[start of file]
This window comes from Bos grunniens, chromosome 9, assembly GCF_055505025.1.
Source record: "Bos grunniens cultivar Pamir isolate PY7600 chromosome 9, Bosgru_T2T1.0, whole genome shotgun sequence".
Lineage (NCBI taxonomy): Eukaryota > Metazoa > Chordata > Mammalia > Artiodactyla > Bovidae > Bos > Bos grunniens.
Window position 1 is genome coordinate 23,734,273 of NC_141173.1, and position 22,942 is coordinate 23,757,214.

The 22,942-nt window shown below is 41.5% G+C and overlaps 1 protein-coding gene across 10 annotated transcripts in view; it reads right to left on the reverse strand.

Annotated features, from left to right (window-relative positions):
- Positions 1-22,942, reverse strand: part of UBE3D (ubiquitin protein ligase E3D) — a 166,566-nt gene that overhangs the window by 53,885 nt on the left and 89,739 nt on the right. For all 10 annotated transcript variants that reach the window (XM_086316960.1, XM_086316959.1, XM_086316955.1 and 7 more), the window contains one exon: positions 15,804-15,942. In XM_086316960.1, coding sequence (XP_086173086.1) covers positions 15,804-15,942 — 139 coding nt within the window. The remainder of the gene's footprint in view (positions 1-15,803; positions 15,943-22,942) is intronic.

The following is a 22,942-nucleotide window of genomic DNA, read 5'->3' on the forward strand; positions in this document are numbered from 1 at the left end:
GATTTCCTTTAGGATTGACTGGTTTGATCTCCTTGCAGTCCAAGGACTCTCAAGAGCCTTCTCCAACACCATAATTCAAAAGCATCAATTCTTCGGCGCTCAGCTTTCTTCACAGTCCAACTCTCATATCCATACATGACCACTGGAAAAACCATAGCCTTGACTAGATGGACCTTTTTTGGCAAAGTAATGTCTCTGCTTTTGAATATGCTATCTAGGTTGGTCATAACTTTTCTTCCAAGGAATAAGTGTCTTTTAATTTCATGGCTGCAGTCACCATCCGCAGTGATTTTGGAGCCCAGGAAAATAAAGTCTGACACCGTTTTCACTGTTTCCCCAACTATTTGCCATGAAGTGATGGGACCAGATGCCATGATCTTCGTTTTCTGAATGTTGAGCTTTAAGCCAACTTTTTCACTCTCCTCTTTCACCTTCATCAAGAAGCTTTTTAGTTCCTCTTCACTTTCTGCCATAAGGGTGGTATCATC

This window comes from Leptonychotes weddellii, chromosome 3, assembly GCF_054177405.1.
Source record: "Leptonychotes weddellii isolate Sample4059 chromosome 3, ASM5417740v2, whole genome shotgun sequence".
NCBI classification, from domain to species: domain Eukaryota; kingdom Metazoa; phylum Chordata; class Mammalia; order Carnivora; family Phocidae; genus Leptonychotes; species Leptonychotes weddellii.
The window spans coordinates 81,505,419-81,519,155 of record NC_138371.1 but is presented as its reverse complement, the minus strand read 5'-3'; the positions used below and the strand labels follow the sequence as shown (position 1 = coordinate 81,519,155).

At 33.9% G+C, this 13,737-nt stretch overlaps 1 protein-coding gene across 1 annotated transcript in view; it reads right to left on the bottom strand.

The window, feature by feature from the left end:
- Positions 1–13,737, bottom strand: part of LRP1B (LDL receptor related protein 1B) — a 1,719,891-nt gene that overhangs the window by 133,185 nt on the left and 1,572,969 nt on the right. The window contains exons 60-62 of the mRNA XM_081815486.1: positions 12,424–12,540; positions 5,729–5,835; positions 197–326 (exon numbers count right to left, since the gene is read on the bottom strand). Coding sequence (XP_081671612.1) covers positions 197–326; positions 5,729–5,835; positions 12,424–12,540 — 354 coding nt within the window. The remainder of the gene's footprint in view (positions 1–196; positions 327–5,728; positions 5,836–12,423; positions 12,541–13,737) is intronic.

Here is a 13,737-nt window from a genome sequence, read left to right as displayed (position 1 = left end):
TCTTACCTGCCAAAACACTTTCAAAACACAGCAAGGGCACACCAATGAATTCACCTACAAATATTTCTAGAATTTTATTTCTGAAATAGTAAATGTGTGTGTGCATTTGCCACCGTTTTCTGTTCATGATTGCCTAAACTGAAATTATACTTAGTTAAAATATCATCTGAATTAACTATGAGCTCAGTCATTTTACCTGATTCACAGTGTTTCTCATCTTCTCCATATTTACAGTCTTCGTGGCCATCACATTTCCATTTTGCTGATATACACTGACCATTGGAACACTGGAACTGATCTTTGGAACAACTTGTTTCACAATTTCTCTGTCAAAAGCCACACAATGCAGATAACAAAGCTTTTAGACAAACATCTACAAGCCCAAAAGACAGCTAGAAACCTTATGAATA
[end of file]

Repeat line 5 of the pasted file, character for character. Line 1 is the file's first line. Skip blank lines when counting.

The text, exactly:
The 22,942-nt window shown below is 41.5% G+C and overlaps 1 protein-coding gene across 10 annotated transcripts in view; it reads right to left on the reverse strand.